Heritage Schools Case Study: Finding out about the soldiers of Cavendish Primary School

Summary: KS2 students used a range of primary sources to investigate the lives of soldiers, who died in the First World War, and who are remembered on their school memorial.

Where: Cavendish Primary School, Didsbury, Manchester

Who: KS 2 - Years 3-6

Intended outcomes

  • Learn about the experience of soldiers and their families during World War One
  • Develop empathy and understanding by examining the impact on men and their families who had gone to Cavendish Primary School as children, and who are featured on the school memorial
  • Develop literacy skills through reading and writing activities linked to the scheme of work
  • Produce an assembly as a modern day memorial to the soldiers from the school

We wanted our students to understand the importance of remembering soldiers who died in the First World War. We decided that the best way to make this interesting and relevant for them, was by researching those soldiers who had been pupils at Cavendish, who sadly died in the war, and who are remembered on our school memorial. Each class focused on a different soldier. We used log books, admissions registers, ancestry websites and other sources to build up a picture of his life before and during the war. A local heritage trail took children back to life pre-war, whilst map work, visits to the church, other local memorials and even the houses of some of the men, all made the topic more real. It brought home to the children the impact of the war on the soldiers and their families. We even traced a descendant of one of the soldiers who visited school and was touched that we were remembering the sacrifice of her great uncle.

The topic inspired poems, diaries, letters and biographies, drama and art. We even carried out a Condition Survey of our memorial and registered it at War Memorials Online. The project culminated in a whole school assembly in which different classes showcased their learning. The assembly ended with the names of each of the soldiers read out by children from the school, as well as information that had been found out about them. This was followed by a one minute silence for the lost soldiers of Cavendish Primary School.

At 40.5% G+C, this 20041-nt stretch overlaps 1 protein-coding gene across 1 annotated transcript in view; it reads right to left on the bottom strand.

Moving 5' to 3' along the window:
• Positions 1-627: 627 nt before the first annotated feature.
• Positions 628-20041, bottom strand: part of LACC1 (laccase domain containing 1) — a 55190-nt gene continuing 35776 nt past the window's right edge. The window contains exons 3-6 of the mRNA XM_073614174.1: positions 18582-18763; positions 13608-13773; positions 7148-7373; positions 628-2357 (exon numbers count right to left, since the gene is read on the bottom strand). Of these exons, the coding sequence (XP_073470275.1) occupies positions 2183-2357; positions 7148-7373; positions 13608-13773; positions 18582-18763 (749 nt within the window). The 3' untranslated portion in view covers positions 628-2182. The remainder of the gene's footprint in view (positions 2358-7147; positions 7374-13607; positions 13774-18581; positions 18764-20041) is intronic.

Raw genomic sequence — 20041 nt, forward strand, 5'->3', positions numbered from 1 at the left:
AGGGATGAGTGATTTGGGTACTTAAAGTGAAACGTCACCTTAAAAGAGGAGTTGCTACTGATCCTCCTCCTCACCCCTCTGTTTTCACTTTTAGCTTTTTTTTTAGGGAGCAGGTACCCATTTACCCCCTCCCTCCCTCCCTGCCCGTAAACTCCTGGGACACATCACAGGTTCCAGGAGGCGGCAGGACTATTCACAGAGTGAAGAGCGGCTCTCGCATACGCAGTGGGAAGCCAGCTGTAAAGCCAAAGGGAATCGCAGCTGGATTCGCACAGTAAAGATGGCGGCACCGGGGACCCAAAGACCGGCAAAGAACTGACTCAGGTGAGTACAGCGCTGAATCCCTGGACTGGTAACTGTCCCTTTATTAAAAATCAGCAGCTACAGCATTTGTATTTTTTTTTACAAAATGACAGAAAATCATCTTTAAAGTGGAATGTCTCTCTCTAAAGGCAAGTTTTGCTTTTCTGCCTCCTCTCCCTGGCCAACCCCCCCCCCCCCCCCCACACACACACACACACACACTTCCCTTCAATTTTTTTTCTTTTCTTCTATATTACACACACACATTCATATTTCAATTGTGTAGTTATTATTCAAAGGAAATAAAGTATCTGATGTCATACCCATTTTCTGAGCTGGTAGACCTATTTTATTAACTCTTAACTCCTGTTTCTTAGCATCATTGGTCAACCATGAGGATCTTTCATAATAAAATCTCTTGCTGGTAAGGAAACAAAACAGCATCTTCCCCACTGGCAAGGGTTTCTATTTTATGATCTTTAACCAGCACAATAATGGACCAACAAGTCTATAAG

What we did

  • Researched the lives of soldiers listed on our school war memorial
  • Carried out a condition survey of our memorial and submitted the details on War Memorials Online
  • Took a tour of the local area to find out what it might have been like 100 years ago
  • Wrote fact-files, letters and diary entries as our soldiers and produced a KS2 assembly to remember the soldiers on our war memorial


  • Initially teacher’s lacked knowledge of this topic and some lacked confidence in their ability to teach it. Having been provided with basic resources, however, and on seeing how engaged the students were, they quickly overcame this!
  • It was much easier to find information about some soldiers than others and researching the soldiers was time consuming (though interesting!)


“Once the project got going it was great – it really engaged the students and the staff and there was lots of learning done. One of the best things was engaging with the community, for example the local vicar and a local historian. We have created some lasting links as a result. We also contacted some living relatives of the soldiers listed on our memorial which was poignant.” (Helen Devine. Lead Teacher. Cavendish Primary)

  • Students developed a sense of empathy and understanding about the local impact of the First World War
  • We developed lasting links with people in the community
  • We have developed a scheme of work which we can revisit and add to in future years

Resources and web links

Next steps/extension activities

  • We have already started to expand our scheme of work to look at the impact of the war on the home front. We have started to investigate a local military hospital and want to find out more about the role of women in our area.